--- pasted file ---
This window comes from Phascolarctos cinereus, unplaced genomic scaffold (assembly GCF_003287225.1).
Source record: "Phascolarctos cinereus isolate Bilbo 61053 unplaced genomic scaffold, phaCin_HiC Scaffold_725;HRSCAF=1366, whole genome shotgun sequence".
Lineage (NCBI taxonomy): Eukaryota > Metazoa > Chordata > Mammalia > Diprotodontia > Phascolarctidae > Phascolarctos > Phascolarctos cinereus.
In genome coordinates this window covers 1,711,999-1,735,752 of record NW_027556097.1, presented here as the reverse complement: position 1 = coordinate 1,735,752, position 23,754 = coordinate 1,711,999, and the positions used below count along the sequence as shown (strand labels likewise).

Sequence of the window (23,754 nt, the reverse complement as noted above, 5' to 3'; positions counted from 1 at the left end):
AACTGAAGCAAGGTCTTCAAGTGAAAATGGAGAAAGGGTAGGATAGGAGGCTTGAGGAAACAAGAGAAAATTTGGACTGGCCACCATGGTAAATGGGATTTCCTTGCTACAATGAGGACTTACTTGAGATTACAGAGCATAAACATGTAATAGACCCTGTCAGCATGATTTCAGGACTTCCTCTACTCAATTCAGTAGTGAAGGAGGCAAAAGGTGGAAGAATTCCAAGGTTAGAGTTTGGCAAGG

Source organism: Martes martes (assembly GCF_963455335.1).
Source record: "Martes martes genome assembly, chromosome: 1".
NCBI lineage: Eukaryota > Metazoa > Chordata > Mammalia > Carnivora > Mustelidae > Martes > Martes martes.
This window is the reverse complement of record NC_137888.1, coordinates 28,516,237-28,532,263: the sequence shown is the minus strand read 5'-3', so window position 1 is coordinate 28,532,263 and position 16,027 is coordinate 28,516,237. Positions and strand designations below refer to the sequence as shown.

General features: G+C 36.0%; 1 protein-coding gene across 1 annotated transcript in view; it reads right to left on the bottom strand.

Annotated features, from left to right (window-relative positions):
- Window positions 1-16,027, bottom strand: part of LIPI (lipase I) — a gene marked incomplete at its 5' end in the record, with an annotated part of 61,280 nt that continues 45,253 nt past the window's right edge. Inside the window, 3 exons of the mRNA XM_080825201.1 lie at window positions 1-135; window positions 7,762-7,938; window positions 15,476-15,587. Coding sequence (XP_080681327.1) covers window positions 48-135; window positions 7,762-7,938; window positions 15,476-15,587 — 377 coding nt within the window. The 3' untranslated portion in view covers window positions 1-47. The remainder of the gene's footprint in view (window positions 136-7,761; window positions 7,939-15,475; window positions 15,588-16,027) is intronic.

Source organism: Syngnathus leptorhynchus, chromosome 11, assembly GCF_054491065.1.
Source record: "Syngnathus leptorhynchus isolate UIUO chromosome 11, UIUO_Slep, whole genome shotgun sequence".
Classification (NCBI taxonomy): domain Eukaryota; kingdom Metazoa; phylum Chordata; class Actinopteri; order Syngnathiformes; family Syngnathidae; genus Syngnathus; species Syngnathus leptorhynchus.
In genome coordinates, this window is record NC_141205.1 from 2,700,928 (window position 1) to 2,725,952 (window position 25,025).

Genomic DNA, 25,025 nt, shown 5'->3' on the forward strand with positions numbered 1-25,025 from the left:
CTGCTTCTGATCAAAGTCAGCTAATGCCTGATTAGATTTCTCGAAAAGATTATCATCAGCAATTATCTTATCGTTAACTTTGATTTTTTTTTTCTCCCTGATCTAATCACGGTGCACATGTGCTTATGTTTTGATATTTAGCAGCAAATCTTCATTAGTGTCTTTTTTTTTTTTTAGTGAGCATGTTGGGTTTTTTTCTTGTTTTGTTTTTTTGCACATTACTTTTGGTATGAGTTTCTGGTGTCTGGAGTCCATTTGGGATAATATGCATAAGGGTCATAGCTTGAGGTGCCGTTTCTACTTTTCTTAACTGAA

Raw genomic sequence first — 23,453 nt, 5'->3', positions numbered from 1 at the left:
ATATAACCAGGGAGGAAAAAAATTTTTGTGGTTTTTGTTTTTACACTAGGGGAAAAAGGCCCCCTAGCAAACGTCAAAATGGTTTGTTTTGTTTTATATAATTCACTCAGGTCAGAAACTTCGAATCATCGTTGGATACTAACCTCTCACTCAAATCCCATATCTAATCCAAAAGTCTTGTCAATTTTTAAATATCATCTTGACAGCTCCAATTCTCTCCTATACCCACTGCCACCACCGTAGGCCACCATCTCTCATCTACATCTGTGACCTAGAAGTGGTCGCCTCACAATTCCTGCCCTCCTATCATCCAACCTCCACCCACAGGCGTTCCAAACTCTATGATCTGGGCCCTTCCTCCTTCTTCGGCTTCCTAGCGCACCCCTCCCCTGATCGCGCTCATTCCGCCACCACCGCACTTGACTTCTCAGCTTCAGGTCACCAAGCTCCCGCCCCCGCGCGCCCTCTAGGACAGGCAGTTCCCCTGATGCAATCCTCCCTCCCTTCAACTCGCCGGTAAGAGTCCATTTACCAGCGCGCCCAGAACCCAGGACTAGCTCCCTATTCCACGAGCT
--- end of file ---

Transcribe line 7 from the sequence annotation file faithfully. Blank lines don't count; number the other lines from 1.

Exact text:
Source organism: Martes martes (assembly GCF_963455335.1).